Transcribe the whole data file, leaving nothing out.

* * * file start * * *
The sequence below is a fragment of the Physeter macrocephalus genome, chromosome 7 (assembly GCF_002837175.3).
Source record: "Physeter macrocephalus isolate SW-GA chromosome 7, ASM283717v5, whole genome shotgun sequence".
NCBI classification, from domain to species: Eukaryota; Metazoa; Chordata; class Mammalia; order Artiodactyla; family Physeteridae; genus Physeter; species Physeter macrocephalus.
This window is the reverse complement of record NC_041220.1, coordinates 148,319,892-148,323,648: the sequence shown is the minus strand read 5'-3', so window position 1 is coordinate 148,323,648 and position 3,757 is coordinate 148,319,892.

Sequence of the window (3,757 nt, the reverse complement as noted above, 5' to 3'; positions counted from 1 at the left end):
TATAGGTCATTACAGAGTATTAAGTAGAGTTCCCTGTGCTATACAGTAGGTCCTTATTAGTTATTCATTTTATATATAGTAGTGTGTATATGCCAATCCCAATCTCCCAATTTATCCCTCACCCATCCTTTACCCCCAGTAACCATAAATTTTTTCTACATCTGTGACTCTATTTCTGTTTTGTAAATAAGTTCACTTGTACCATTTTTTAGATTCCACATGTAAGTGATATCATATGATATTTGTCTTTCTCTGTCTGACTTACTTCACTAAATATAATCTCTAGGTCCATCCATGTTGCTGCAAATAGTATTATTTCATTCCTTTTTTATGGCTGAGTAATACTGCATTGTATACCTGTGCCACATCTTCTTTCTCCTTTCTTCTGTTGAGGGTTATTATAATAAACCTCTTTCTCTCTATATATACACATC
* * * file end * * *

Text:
The sequence below is a fragment of the Physeter macrocephalus genome, chromosome 7 (assembly GCF_002837175.3).
Source record: "Physeter macrocephalus isolate SW-GA chromosome 7, ASM283717v5, whole genome shotgun sequence".
NCBI classification, from domain to species: Eukaryota; Metazoa; Chordata; class Mammalia; order Artiodactyla; family Physeteridae; genus Physeter; species Physeter macrocephalus.
This window is the reverse complement of record NC_041220.1, coordinates 148,319,892-148,323,648: the sequence shown is the minus strand read 5'-3', so window position 1 is coordinate 148,323,648 and position 3,757 is coordinate 148,319,892.

Sequence of the window (3,757 nt, the reverse complement as noted above, 5' to 3'; positions counted from 1 at the left end):
TATAGGTCATTACAGAGTATTAAGTAGAGTTCCCTGTGCTATACAGTAGGTCCTTATTAGTTATTCATTTTATATATAGTAGTGTGTATATGCCAATCCCAATCTCCCAATTTATCCCTCACCCATCCTTTACCCCCAGTAACCATAAATTTTTTCTACATCTGTGACTCTATTTCTGTTTTGTAAATAAGTTCACTTGTACCATTTTTTAGATTCCACATGTAAGTGATATCATATGATATTTGTCTTTCTCTGTCTGACTTACTTCACTAAATATAATCTCTAGGTCCATCCATGTTGCTGCAAATAGTATTATTTCATTCCTTTTTTATGGCTGAGTAATACTGCATTGTATACCTGTGCCACATCTTCTTTCTCCTTTCTTCTGTTGAGGGTTATTATAATAAACCTCTTTCTCTCTATATATACACATC